But going back to Jewel’s theory on why it became a problem to begin with: I was happy to see someone else propose that some books are looked down on because of their readers.  It’s not as if I thought no one else had ever come up with the idea, but I hadn’t ever heard someone else say it.  On the other hand, I’ve already said I have my own prejudices when it comes to romance, and I have the nagging feeling that my surprise at how many books romance readers go through is the product of that.  Problematic.  Well, another day, another lesson.  I learned some interesting things, enjoyed a well-written line, and broadened my horizons a little.  Not bad for a few minutes’ reading.


* Intrigue?  “Nuts and bolts” is technically a compound subject and should thus take a plural verb, but on the other hand it’s also an idiom and thus weird.  Hm.  I mean, the obvious solution would be to just use a different expression, but where’s the fun in that?

** On a related note, the book How to Write a Sentence: And How to Read One by Stanley Fish is fantastic, and if you are also an English nerd, you should absolutely read it.  Hm, maybe I should re-read it…

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4 thoughts on “The great white sharks of the reading world

  1. I’m glad you enjoyed the article. Thanks for the kind words. There are Romance readers who have told me that they read 300 books a month. These readers tend to read a lot of category Romance, which means, to grossly simplify, books that are typically less than 60,000 words. Much more common are readers who read a book a day and those at single title length (say 80-100K words).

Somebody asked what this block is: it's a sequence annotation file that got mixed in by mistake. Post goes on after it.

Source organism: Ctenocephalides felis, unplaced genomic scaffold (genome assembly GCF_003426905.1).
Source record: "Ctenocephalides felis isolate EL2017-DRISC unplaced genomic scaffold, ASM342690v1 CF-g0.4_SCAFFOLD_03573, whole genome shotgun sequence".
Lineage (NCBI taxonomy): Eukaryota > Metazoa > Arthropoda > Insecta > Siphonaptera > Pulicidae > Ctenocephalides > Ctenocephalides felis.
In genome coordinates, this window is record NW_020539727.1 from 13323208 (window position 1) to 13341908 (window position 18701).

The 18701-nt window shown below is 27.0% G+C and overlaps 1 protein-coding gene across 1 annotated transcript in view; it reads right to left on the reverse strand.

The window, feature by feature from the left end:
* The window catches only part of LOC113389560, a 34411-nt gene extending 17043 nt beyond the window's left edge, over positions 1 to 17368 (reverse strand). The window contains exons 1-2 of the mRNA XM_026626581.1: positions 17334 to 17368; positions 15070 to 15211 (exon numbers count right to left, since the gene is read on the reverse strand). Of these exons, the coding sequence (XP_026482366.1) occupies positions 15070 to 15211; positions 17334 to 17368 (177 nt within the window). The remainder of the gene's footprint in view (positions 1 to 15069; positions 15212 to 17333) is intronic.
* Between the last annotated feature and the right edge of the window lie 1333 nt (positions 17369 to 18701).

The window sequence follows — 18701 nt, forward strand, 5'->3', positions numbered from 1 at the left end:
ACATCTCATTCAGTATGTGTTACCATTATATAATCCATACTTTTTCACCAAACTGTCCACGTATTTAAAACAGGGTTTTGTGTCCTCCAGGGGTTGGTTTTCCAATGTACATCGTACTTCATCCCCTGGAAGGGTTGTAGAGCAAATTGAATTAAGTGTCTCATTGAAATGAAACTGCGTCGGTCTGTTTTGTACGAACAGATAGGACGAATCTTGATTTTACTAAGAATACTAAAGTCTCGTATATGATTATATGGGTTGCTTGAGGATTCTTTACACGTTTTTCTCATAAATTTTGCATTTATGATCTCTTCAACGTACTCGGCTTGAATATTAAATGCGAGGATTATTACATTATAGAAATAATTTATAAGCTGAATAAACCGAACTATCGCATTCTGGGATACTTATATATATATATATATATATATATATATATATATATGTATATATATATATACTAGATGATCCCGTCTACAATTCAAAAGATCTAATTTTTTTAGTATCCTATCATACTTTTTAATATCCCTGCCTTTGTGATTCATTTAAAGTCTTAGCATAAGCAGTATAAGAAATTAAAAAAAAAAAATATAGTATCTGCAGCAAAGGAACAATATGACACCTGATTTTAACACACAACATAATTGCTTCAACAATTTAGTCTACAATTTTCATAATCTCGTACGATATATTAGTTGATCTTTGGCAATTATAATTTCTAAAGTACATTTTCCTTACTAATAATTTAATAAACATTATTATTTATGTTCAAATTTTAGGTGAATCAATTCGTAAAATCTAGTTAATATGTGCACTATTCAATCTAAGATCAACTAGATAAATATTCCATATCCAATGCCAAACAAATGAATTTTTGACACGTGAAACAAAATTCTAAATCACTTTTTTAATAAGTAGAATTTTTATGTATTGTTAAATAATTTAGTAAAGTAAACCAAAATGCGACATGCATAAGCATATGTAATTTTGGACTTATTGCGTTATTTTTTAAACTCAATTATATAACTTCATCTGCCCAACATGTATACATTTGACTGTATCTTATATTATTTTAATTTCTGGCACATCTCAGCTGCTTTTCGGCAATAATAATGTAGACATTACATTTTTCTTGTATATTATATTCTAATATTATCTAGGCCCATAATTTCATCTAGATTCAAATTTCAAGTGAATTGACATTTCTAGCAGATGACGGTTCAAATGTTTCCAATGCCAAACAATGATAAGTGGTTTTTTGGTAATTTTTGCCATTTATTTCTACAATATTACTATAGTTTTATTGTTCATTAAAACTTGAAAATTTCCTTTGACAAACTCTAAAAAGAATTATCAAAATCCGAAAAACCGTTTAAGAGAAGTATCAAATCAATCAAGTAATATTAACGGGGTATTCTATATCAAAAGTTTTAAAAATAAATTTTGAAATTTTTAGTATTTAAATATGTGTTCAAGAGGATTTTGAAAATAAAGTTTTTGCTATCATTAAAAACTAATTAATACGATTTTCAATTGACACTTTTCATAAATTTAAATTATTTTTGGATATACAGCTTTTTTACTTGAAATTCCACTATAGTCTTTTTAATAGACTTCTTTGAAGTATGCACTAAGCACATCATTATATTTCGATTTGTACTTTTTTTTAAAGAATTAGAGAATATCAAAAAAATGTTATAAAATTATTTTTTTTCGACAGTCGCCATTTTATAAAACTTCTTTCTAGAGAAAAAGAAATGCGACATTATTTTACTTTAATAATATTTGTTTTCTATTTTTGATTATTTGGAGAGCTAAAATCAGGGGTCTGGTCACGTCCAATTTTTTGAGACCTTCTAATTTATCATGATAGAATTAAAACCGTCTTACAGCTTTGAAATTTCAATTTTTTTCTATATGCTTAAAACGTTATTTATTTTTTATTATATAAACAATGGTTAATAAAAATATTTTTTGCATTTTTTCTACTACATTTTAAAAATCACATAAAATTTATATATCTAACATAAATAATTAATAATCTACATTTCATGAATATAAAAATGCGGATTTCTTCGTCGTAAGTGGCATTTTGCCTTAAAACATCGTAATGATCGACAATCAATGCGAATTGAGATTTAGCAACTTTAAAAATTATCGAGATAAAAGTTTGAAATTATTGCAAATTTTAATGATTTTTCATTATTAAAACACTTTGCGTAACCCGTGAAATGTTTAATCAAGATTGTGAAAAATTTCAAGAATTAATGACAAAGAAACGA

I have many theories about that rate of reading and what’s behind it. But anyone paying serious attention to the Romance community would know about those reading figures. In the general media almost no one goes deeper than “women and those books bwahahahah! Aren’t they easy to mock?!”

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    • Oh my, I didn’t expect you would read this! Thanks for the info! I’d wondered if part of it might be shorter books on average, but still, that’s an incredible rate of consumption. I’m curious what your theories about it are, if you wouldn’t mind sharing.

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  2. Sure, though it’s more complicated than I can convey in a comment. My main theory is that the lives of women are jammed packed with work, responsibility, and expectations in a world that is unfriendly and downright dangerous to us. In Romances, the heroine (though of course this role is sometimes occupied by a man in MM Romance) always rises above trials and difficulties and finds love and safety. The happy ending is guaranteed. The heroine always triumphs. Always.

    In Romance, the heroine is not shamed for her agency or her sexuality. The heroine is not there merely to be a sexual partner for the hero. She is there to have her story told. And it doesn’t come at the expense of a story for the hero, because his Romantic journey matters, too.